John Chavis was born free in either 1762 or 1763. His birthplace is somewhat uncertain with one source reporting it to be in the Bear Swamp District of Granville District, Colony of North Carolina. Apparently, he may have been indentured as a servant of Halifax (North Carolina) lawyer James Milner, a Presbyterian. Chavis is listed in a 1773 inventory of Milner's estate.
Chavis served as a soldier during the American Revolutionary War. He enlisted in December 1778 and served in the 5th Virginia Regiment for three years. In a bounty warrant dated March 1783, Captain Mayo Carrington wrote that Chavis had "faithfully fulfilled [his duties] and is thereby entitled to all immunities granted to three year soldiers." A 1789 tax list of Mecklenburg County, Virginia, shows that he was listed as a free black man owning one horse. He had married Sarah Frances Anderson, and they had one son, Anderson Chavis. In 1789, he was employed by Robert Greenwood's estate as tutor to Greenwood's orphans.
Sometime between 1792 and 1795, Chavis apparently resided in New Jersey, where he reportedly had taken private classes under the Rev. John Witherspoon in preparation for entering the Presbyterian ministry. In the recorded September 25, 1792, minutes of the trustees of the College of New Jersey (later Princeton University), there is a recommendation by Reverend John Blair that "Mr. Todd Henry, a Virginian, and John Chavis, a free black man of that state, ... be received" on the school's Leslie Fund. After Witherspoon's death in 1794, Chavis enrolled in Liberty Hall Academy in Lexington, Virginia, in 1795. The school was renamed Washington Academy in 1798, later becoming known as Washington College and then Washington & Lee in the late 1800s.
The Presbytery of Lexington (Virginia) lLicensed John Chavis as Preacher on November 19, 1800 making him the First Black Ordained Presbyterian Minister in America.
John Chavis preached in parts of Virginia and North Carolina. He settled in Raleigh and opened a school around 1807 or 1808. On August 26, 1808, the Raleigh (N.C.) Register ran an ad from Presbyterian educator, minister and free black John Chavis announcing the separation of his classical education school into a Day School for whites and an Evening School for black children. Since its start around 1807 or 1808, the school had been integrated up to this point.
He taught his school as late as 1830. In the aftermath of the Nat Turner 1831 insurrection in southwest Virginia and the killing of scores of whites by revolting slaves, Southern states enacted harsh laws limiting some of the rights even of freed blacks. One of the laws that North Carolina imposed banned the teaching of black children. Chavis also had to discontinue preaching in North Carolina as result of statutes of 1832 forbidding slaves and free Negroes to preach or exhort in public. The Presbytery of Lexington continued to support Chavis and his family.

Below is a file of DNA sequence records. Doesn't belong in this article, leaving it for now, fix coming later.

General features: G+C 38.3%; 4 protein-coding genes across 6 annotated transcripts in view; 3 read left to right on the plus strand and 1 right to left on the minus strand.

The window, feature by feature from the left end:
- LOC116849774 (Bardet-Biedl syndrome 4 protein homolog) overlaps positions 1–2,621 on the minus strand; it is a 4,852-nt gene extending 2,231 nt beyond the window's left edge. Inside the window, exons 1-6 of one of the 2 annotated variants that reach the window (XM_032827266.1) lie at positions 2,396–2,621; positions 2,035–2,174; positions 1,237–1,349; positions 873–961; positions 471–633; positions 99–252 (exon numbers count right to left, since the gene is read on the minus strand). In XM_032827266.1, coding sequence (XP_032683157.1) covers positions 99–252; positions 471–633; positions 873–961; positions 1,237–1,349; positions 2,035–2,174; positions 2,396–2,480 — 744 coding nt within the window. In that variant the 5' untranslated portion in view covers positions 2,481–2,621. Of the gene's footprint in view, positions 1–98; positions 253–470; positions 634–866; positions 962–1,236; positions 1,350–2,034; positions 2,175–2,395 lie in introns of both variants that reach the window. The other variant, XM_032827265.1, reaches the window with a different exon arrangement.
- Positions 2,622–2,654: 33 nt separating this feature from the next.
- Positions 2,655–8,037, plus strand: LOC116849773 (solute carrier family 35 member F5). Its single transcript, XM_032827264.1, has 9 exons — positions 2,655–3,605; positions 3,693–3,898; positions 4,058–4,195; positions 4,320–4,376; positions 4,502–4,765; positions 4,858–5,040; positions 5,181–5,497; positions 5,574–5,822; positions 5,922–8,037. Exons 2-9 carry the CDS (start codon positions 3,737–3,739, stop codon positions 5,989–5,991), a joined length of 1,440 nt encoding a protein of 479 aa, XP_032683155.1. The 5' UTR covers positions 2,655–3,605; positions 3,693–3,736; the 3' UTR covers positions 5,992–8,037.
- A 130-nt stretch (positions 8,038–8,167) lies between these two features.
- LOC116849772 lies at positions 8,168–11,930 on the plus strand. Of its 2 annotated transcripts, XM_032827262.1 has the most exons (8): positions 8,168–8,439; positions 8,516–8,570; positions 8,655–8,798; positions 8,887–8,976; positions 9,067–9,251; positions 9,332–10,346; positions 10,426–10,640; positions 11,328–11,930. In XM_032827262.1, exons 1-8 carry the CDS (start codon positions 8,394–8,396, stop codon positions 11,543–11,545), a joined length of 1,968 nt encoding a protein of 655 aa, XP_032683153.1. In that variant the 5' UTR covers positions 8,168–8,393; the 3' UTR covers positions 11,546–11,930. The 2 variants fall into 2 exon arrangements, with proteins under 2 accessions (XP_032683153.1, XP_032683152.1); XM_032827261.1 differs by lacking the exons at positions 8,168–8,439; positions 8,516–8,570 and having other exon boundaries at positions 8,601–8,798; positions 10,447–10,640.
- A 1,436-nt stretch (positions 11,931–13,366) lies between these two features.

John Chavis died in 1838 in place.
First Ordaianed Black Presbyterian Minister
From the minutes of the Presbytery of Lexington
"at Timber Ridge Meetinghouse, the 19th. day of November, 1800, the Presbyn. of Lexington having received sufficient testimonials in favor of Mr. John Chavis, of his being of good moral character, of his being in full communion with the church & his having made some progress in literature, proceeded to take him through a course of trials for licensure & he having given satisfaction as to his experimental acquaintance with religion & proficiency in divinity, Presbyn. did & hereby do express their approbation of these parts of trial & he having adopted the Confession of Faith of this church & satisfactorily answered the questions appointed to be put to candidates to be licensed the Presbyn. did & hereby do license him the said Jno. Chavis to preach the Gospel of Christ as a probationer for the holy ministry within the bounds of this Presbyn. or wherever he shall be orderly called, hoping as he is a man of colour he may be peculiarly useful to those of his own complexion. Ordered that Mr. Chavis receive an attested copy of the above minutes."
The Raleigh Register, April 22, 1830
Article by Editor/Publoisher Joseph Gales
"On Friday last, we attended an examination of the free children of color, attached to the school conducted by John Chavis, also colored, but a regularly educated Presbyterian minister, and we have seldom received more gratification from any exhibition of a similar character. To witness a well regulated school, composed of this class of persons-to see them setting an example both in behavior and scholarship, which their white superiors might take pride in imitating, was a cheering spectacle to a philanthropist. The exercises throughout, evinced a degree of attention and assiduous care on the part of the instructor, highly creditable, and of attainment on the part of his scholars almost incredible. We were also much pleased with the sensible address which closed the examination. The object of the respectable teacher, was to impress on the scholars, the fact, that they occupied an inferior and subordinate station in society, and were possessed but of limited privileges; but that even they might become useful in their particular sphere by making a proper improvement of the advantages afforded them."